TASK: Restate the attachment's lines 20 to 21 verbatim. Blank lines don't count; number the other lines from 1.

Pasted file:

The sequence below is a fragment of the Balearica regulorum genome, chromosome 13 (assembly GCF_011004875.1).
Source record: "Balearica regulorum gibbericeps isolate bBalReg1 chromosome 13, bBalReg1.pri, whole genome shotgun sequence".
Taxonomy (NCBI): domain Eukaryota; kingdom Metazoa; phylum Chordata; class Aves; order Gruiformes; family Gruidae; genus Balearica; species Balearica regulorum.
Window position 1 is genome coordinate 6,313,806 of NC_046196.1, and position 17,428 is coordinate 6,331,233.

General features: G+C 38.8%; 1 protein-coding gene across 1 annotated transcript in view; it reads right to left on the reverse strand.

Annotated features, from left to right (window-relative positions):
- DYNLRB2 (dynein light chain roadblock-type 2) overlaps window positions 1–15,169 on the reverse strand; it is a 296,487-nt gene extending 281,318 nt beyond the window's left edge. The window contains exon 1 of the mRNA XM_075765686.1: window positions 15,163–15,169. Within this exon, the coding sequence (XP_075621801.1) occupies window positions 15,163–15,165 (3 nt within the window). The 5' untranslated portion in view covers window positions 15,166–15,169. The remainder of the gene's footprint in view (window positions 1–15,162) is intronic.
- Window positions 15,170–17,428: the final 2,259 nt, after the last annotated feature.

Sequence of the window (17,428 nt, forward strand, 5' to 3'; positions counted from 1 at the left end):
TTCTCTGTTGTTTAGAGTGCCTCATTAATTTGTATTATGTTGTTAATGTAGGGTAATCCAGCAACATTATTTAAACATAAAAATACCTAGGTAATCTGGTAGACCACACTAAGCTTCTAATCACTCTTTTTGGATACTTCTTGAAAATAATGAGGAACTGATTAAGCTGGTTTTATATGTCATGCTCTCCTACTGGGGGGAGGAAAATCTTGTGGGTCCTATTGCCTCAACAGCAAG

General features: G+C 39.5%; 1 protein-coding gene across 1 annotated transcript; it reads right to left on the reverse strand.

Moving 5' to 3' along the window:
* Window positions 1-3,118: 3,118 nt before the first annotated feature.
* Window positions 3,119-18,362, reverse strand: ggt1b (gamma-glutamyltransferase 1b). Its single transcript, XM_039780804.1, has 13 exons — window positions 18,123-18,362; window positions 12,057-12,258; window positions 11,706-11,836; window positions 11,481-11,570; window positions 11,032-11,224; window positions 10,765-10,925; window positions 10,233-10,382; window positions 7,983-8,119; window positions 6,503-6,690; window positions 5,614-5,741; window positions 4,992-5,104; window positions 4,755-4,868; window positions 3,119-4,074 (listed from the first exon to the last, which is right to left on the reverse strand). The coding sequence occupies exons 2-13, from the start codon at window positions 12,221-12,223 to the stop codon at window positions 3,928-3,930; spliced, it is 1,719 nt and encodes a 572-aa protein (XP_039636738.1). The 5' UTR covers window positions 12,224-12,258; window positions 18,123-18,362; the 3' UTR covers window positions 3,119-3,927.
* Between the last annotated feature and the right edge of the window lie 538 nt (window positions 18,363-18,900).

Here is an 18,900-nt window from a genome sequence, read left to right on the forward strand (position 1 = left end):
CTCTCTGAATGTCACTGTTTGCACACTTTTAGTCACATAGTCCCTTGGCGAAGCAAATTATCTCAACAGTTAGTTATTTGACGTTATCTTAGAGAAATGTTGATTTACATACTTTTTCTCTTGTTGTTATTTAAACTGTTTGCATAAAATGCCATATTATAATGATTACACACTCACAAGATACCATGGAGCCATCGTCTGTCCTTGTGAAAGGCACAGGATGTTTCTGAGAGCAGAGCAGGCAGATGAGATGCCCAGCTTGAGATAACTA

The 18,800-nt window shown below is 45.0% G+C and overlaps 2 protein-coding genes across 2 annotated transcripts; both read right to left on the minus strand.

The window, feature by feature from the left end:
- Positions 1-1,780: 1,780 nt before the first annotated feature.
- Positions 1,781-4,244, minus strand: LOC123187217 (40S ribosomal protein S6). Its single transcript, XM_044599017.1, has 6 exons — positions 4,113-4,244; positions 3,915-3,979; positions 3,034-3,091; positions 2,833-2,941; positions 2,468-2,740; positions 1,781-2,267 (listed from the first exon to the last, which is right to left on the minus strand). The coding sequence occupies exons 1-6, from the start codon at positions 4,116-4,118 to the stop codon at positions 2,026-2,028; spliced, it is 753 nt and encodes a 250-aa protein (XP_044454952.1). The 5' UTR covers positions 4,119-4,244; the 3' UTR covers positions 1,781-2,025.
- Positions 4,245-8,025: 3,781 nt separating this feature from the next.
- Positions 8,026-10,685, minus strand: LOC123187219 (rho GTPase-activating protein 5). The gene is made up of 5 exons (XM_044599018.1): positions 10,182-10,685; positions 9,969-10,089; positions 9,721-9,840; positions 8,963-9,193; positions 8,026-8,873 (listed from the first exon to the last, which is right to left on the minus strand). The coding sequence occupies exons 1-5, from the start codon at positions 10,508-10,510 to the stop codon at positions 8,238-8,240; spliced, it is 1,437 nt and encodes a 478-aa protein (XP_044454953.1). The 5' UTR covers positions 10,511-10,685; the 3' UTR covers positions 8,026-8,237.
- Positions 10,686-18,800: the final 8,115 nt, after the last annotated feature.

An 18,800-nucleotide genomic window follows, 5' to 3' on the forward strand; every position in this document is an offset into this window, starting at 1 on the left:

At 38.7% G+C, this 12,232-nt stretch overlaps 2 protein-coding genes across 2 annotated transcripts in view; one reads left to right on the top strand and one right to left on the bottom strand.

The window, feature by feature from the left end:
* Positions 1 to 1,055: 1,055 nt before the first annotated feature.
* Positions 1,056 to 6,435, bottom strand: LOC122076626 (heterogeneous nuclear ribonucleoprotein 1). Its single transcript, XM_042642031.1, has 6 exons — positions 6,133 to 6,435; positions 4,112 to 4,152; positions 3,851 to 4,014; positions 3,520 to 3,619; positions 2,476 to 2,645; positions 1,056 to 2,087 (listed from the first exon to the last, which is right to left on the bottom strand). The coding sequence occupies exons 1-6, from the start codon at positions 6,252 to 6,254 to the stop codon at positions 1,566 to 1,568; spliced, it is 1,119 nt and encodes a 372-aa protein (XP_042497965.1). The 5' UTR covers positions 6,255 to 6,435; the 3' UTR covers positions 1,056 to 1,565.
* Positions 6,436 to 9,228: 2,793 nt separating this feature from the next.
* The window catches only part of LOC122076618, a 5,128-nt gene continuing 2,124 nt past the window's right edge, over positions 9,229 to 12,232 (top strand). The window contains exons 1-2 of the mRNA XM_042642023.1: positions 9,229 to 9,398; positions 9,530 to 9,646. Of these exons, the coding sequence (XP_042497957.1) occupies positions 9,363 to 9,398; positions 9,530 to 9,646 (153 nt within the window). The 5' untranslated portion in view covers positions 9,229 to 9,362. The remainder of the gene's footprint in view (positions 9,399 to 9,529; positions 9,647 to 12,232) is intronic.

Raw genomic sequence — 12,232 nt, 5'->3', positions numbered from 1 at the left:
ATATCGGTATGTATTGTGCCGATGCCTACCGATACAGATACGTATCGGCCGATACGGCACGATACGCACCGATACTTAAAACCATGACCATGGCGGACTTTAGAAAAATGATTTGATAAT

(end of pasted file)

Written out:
- Positions 1-1,780: 1,780 nt before the first annotated feature.
- Positions 1,781-4,244, minus strand: LOC123187217 (40S ribosomal protein S6). Its single transcript, XM_044599017.1, has 6 exons — positions 4,113-4,244; positions 3,915-3,979; positions 3,034-3,091; positions 2,833-2,941; positions 2,468-2,740; positions 1,781-2,267 (listed from the first exon to the last, which is right to left on the minus strand). The coding sequence occupies exons 1-6, from the start codon at positions 4,116-4,118 to the stop codon at positions 2,026-2,028; spliced, it is 753 nt and encodes a 250-aa protein (XP_044454952.1). The 5' UTR covers positions 4,119-4,244; the 3' UTR covers positions 1,781-2,025.